Fallstar – Reconciler. Refiner. Igniter.
Record label: Come & Live
Release date: March 29th, 2011
Fallstar was one of the first named bands to label Come&Live Records. The label is well known for its heavy Christian message. They are also known, and probably more commonly, because they offer all their music for free download. They truly believe that bands can use this as a ministry to reach out to people. Fallstar definitely fit that mold as the band's lyrics are littered with messages of their faith. “Drunkaholics Anonymous” is a song that asks “How can we lose ourselves?” talking about letting the Spirit of God take over completely. If you listen closely midway through the song you can hear the story of a girl and her first experience of being “drunk” in the Spirit. The band truly place God first in their music, you can hear the passion in the lyrics and in each song, so it seemed appropriate to focus on that right away.
As for the album “Reconciler. Refiner. Igniter.” is a strong debut from a band that seems they haven't totally focused on a sound. Throughout the album the closest band I can liken them to is Memphis May Fire. Most tracks have a little bit of southern rock hidden in them, however briefly. The opening track “Hunters” showcases all the band's talents. The album opens with a guitar solo leading into a breakdown followed by screaming vocals traded off between vocalist Chris Ratzlaff and guitarist Jason Brown, which seems to be a staple throughout the album. The band employ high pitched screeches, gutteral growls, melodic clean vocals, and everything in between.
The first half of the album seems to follow the sing, scream, breakdown pattern while the band seem more comfortable when they're in a straight rock'n'roll groove. The screams do add a bit of flavor on top. However, the album takes a turn starting with “Saratoga Springs”. The song sounds a bit like a b-side from Showbread's “No Sir, Nihilism...” or “Age of Reptiles”. The vocals take a bit of a new shape in preparation for the band's track “Drunkaholics Anonymous”. This song starts with a bit of southern rock sound then comes to a melodic quiet chant of “How can we lose ourselves?” backed by the story of the girl listed in the beginning of the review. This leads to anthemic gang vocals as the music picks up to a conclusion as the voices continue singing that same line. “Face the Floor” is littered with screamed vocals reminiscent of shrieks of Daniel Weyandt of Zao.“Contortionist” seems to get back to that same sound of the first half of the album, however it ends with a surprising quiet acoustic section that doesn't even sound like a part of the song.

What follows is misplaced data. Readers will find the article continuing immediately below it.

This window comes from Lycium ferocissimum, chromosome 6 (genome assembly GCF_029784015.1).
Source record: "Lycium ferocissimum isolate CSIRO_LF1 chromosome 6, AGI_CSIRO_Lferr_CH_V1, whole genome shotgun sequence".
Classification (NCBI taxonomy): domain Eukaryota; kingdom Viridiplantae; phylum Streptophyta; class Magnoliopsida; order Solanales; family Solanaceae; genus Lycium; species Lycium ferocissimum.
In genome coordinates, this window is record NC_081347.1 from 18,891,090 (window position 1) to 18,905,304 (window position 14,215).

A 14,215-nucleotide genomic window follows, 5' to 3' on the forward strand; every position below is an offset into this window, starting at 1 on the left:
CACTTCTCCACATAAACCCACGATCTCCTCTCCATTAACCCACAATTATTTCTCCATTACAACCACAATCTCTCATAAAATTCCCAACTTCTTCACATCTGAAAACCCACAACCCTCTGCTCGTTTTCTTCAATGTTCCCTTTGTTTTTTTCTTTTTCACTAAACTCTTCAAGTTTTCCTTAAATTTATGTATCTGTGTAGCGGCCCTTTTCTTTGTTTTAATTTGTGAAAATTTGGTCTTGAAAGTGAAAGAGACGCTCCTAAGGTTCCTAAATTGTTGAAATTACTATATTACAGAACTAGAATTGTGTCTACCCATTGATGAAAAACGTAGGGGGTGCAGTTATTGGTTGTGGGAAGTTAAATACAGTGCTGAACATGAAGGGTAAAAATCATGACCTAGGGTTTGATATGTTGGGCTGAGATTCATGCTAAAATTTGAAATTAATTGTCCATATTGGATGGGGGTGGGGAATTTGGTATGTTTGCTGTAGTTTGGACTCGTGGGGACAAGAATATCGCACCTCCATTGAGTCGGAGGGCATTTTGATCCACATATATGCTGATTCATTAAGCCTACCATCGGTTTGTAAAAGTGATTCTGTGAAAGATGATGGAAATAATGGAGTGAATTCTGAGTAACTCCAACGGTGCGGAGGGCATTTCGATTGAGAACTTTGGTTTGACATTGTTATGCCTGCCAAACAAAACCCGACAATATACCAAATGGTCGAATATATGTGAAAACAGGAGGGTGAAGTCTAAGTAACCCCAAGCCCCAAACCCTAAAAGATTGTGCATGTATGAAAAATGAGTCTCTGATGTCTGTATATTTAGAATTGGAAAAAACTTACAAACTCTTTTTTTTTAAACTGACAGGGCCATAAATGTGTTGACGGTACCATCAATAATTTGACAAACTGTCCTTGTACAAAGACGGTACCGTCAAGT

The album's closer “A Whisper in the Breeze” is probably the standout track of the album. The band opens the song with much of the same sound and follows with a very long breakdown, after which the band return to the sound from the opening. At about 2:45 into the track, it completely switches gears and you hear a guitar riff which sounds like it belongs on Underoath's “Define the Great Line” accompanied by spoken lyrics eventually leading the song to a close. The lyrics of the song are well crafted as the first half of the song is from God's perspective calling out telling us all He's done for us and inviting us to come to Him for rest. The lyrics shift gears in the second half of the song as it tells the story of a boy who cannot accept the love of God because of all the things wrong in his life. He doesn't know how someone could love him without expecting something in return. As the track reaches it's end the lyrics switch back to God as he begs the boy to come to him and promises He will never leave him.
The band lean heavily on rock tendencies at times, however, it is the sprinkling of breakdowns and screams, the surprising guitar riffs or gang vocals that seem to sneak up on you, and the passion and drive this band gains from their faith that make this album more than simply another rock album. For a debut full length this is a strong release and I would expect Fallstar to go on to bigger and better things as they hone their skills and focus on a sound.
Yeah, if you see from this point... Perhaps it's enough for a cliché hardcore album... I heard it and it's really obvious, the songs are all look-alike, you know? I think he said too much about the record without having many things to tell.